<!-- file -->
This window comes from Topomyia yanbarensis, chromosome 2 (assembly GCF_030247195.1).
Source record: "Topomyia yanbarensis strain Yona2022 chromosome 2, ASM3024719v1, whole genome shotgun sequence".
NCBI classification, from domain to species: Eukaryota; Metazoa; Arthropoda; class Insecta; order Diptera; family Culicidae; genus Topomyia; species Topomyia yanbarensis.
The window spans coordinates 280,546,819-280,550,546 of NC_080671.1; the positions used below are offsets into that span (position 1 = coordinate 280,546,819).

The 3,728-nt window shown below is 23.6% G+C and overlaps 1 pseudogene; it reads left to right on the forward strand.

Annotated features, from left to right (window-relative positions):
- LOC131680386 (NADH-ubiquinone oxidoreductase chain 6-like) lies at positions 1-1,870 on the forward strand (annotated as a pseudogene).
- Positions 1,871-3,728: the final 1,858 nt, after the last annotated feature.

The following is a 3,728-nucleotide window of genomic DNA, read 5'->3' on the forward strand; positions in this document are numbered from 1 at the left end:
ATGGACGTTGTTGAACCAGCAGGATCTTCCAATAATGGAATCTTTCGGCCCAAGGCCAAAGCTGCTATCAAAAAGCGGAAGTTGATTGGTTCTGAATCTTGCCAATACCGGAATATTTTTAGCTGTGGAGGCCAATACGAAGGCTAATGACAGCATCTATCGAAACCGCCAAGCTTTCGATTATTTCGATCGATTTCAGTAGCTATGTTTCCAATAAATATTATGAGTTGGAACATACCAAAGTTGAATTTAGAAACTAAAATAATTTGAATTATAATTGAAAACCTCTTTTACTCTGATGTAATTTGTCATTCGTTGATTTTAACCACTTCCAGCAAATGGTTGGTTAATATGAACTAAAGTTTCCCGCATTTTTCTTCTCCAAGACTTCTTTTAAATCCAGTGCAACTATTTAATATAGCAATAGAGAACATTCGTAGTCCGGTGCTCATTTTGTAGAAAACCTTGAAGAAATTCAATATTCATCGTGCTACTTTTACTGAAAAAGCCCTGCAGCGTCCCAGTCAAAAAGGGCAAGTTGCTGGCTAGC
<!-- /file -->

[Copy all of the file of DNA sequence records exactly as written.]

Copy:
This window comes from Topomyia yanbarensis, chromosome 2 (assembly GCF_030247195.1).
Source record: "Topomyia yanbarensis strain Yona2022 chromosome 2, ASM3024719v1, whole genome shotgun sequence".
NCBI classification, from domain to species: Eukaryota; Metazoa; Arthropoda; class Insecta; order Diptera; family Culicidae; genus Topomyia; species Topomyia yanbarensis.
The window spans coordinates 280,546,819-280,550,546 of NC_080671.1; the positions used below are offsets into that span (position 1 = coordinate 280,546,819).

The 3,728-nt window shown below is 23.6% G+C and overlaps 1 pseudogene; it reads left to right on the forward strand.

Annotated features, from left to right (window-relative positions):
- LOC131680386 (NADH-ubiquinone oxidoreductase chain 6-like) lies at positions 1-1,870 on the forward strand (annotated as a pseudogene).
- Positions 1,871-3,728: the final 1,858 nt, after the last annotated feature.

The following is a 3,728-nucleotide window of genomic DNA, read 5'->3' on the forward strand; positions in this document are numbered from 1 at the left end:
ATGGACGTTGTTGAACCAGCAGGATCTTCCAATAATGGAATCTTTCGGCCCAAGGCCAAAGCTGCTATCAAAAAGCGGAAGTTGATTGGTTCTGAATCTTGCCAATACCGGAATATTTTTAGCTGTGGAGGCCAATACGAAGGCTAATGACAGCATCTATCGAAACCGCCAAGCTTTCGATTATTTCGATCGATTTCAGTAGCTATGTTTCCAATAAATATTATGAGTTGGAACATACCAAAGTTGAATTTAGAAACTAAAATAATTTGAATTATAATTGAAAACCTCTTTTACTCTGATGTAATTTGTCATTCGTTGATTTTAACCACTTCCAGCAAATGGTTGGTTAATATGAACTAAAGTTTCCCGCATTTTTCTTCTCCAAGACTTCTTTTAAATCCAGTGCAACTATTTAATATAGCAATAGAGAACATTCGTAGTCCGGTGCTCATTTTGTAGAAAACCTTGAAGAAATTCAATATTCATCGTGCTACTTTTACTGAAAAAGCCCTGCAGCGTCCCAGTCAAAAAGGGCAAGTTGCTGGCTAGC